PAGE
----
Should you train through joint pain?

Aching and painful joints is a common malady, especially among older adults. While arthritis is a common culprit in causing joint pain, other factors include inflammation, repetitive motion, weak muscles, a lack of mobility and being overweight.

For anyone who is accustomed to being active or working out, joint pain can be frustrating. We want to keep doing the things we love, yet also know we should be prudent when it comes to pushing too hard. It’s easy to keep going when we’re young, but people in their 30's, 40's, 50's and beyond are going to have to adjust.

We do know that exercise can help. Regular activity can help reduce inflammation, increase blood flow and strengthen the muscles around the joints. The last thing you want to do is “nothing”.

You’ll want to approach your training perhaps with some modifications and additional time spent on warming up.


Don’t Neglect Your Prep Time

Prepping the body for working out is one of the most important things you can do. Almost everyone could use more time spent on mobility and on priming the joints and tissues for movement, but many neglect this important phase of training. It may be tempting to hit the gym and just grind, but if you want to remain pain and injury-free, you’ll make time for your warm ups.


Foam Roller for Massage

Foam rolling is an easy way to get your body mobilized. Foam rollers are a great tool for self myofascial release; they get into the muscles and help get the tissues prepared for work. Spend some time rolling out your quads, hamstrings, glutes, lower back and thoracic spine. You’ll use your own bodyweight against the roller on the floor, or you can use a lacrosse ball on the wall to dig into some smaller and hard to get to areas.


Joint Rotations for Lubrication

Once you’ve rolled out, spend 5-8 minutes on joint mobility, starting with some simple joint rotations.

Think of moving each joint through its full range of movement in a circular fashion. All joints articulate with rotation, so it makes sense to train them in the way they are meant to move. Try and do at least 10 rotations per direction per joint.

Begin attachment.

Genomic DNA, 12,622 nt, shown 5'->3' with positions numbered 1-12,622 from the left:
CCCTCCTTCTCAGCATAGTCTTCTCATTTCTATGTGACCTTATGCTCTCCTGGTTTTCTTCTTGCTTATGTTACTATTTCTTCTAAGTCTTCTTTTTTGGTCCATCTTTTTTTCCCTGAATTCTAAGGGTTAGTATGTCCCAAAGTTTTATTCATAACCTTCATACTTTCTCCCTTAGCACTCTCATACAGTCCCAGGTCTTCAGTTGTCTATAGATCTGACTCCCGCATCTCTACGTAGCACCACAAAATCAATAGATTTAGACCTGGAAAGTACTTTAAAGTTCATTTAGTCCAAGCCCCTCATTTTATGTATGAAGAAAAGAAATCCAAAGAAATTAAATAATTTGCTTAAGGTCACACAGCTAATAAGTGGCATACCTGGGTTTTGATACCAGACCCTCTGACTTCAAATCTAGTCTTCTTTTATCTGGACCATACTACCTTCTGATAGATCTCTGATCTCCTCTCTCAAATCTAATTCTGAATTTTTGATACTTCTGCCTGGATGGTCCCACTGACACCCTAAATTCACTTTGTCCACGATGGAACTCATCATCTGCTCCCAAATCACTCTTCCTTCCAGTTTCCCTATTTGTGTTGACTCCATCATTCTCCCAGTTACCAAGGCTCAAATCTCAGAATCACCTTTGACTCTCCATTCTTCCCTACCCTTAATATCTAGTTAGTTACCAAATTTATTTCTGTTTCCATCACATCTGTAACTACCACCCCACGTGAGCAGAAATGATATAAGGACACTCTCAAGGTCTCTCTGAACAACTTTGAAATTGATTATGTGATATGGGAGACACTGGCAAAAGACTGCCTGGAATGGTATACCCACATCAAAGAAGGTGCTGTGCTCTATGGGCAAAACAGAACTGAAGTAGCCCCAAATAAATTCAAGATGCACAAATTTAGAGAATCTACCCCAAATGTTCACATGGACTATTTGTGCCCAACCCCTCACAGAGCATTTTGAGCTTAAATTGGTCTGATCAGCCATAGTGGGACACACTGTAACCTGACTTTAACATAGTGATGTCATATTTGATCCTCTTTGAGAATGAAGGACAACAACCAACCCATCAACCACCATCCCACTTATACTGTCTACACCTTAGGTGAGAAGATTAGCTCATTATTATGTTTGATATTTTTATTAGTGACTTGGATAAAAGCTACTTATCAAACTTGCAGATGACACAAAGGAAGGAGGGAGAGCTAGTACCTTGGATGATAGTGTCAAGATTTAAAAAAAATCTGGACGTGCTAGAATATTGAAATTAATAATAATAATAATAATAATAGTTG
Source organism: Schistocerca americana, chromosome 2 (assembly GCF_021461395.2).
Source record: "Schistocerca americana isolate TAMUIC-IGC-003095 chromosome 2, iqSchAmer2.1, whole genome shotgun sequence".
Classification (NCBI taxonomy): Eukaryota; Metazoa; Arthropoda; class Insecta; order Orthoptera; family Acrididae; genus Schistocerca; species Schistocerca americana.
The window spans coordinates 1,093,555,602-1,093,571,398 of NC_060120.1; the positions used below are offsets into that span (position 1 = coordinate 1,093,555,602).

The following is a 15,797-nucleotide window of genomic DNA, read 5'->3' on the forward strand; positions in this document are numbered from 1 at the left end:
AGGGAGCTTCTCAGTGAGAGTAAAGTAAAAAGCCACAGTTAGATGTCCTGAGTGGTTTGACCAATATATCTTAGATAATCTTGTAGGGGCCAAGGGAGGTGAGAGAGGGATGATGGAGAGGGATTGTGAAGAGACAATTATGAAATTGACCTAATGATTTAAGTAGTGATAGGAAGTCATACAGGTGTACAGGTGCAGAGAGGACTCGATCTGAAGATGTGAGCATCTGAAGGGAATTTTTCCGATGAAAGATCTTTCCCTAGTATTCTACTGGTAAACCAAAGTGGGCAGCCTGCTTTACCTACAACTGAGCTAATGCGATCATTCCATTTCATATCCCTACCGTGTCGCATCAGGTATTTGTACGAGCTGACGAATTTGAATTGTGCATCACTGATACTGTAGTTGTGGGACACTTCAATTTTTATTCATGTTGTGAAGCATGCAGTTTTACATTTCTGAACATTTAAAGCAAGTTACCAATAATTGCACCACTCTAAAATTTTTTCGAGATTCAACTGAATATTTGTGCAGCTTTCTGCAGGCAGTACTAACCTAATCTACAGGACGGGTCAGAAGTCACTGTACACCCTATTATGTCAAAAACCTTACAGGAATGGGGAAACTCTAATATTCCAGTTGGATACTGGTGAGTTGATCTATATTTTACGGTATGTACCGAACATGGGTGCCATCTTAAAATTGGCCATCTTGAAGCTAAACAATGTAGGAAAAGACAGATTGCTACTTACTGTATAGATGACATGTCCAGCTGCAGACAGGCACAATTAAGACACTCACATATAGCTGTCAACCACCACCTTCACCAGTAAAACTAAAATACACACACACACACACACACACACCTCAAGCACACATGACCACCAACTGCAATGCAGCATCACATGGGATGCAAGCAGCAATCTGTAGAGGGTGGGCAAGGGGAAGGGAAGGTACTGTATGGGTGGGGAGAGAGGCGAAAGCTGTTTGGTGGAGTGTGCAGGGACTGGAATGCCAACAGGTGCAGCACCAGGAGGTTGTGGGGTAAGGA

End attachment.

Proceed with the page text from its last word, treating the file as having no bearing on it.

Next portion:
Include the following 10 movements as a starting point:

  • Neck Rolls
  • Shoulder Shrugs or Rotations
  • Arm Swings
  • Elbow and Wrist Circles
  • Thoracic Spine Circles
  • Hip Hula Hoops
  • Forward and Back Bending
  • Leg Swings (front to back, and lateral side to side)
  • Knee Circles
  • Ankle Rotations

Remember that joints don’t get a direct supply of blood. Joints rely on synovial fluid to wash away waste that can build up and cause problems. Mobility training stimulates the flow of that fluid, which allows us to run, jump, climb, lift and move in any way we want.

Even if you don’t suffer from joint pain, joint rotations will prevent stiffness and can even restore lost range of motion.


Dynamic Stretches for Overall Mobility

After a bit of time on joint rotations, you can move on to more complex mobility work and light dynamic stretches. You do not want to hold any deep, isometric stretches before training (save those till later), but as long as you keep moving, you’ll be fine. Mobility gets the blood circulating into the muscles, lubricates the joints, and primes the central nervous system for more work.

Of course, you can modify your warm-up based on the type of training you are doing on a particular day. Have a heavy lower-body day? Then concentrate more on hip and ground mobility. Are you training mostly upper body? Then work on thoracic extension and dynamic shoulder stretches.

If you suffer from tendinitis (inflammation of the tendons that surround a joint), you really want to get lots of blood into the muscles and synovial fluid into the joints affected before you train. If you are experiencing elbow discomfort, it may help to pick up a pair of very light dumbbells or bands and performing some open-chain exercises such as curls and triceps push downs. Perform slow, light, full range of motion movements that mimic the more strenuous exercises that you plan to perform that day. If you feel that the discomfort subsides after doing a few sets of moderate to high reps, you may be safe to train heavier. If the pain doesn’t go away, you may have to modify your workout plans.


Get The Blood Flowing

Finally, move to a bit of light cardio activity that’s easy on the joints, just to get your heart rate slightly elevated. If your elbows are sore from tendinitis, you may start with a few minutes of jump rope, but if you have sore knees or ankles, you may opt for a bike or a rower. Use something that’s suitable for you. Some options include:

  • Jump rope
  • Light jog or running in place
  • Marching with high knees
  • Light shadow boxing
  • Rowing (erg), light pace

You’ll know you’re properly warmed up when your breathing is accelerated and you’ve just started to perspire.

When training, never go beyond the threshold of pain. “No pain, no gain” isn’t a mantra to live by. If pain persists, even after a few days of rest, contact your physician or alternate health care professional for advice.

Mixing up your workouts will help avoid over-training one particular area, so if you’re a weightlifter, try doing some yoga. If you’re addicted to running, try some bodyweight strength exercises. Think of things you might enjoy that won’t stress your joints -- swimming being the ultimate low-impact activity.

Remember that pain should not be a factor. Discomfort may be a sign that you are trying to hard, or have a potential injury. Listen to your body and respect it!

By: Greg Carver for Lebert Fitness
Founder/Lead Training, StrengthBox, Inc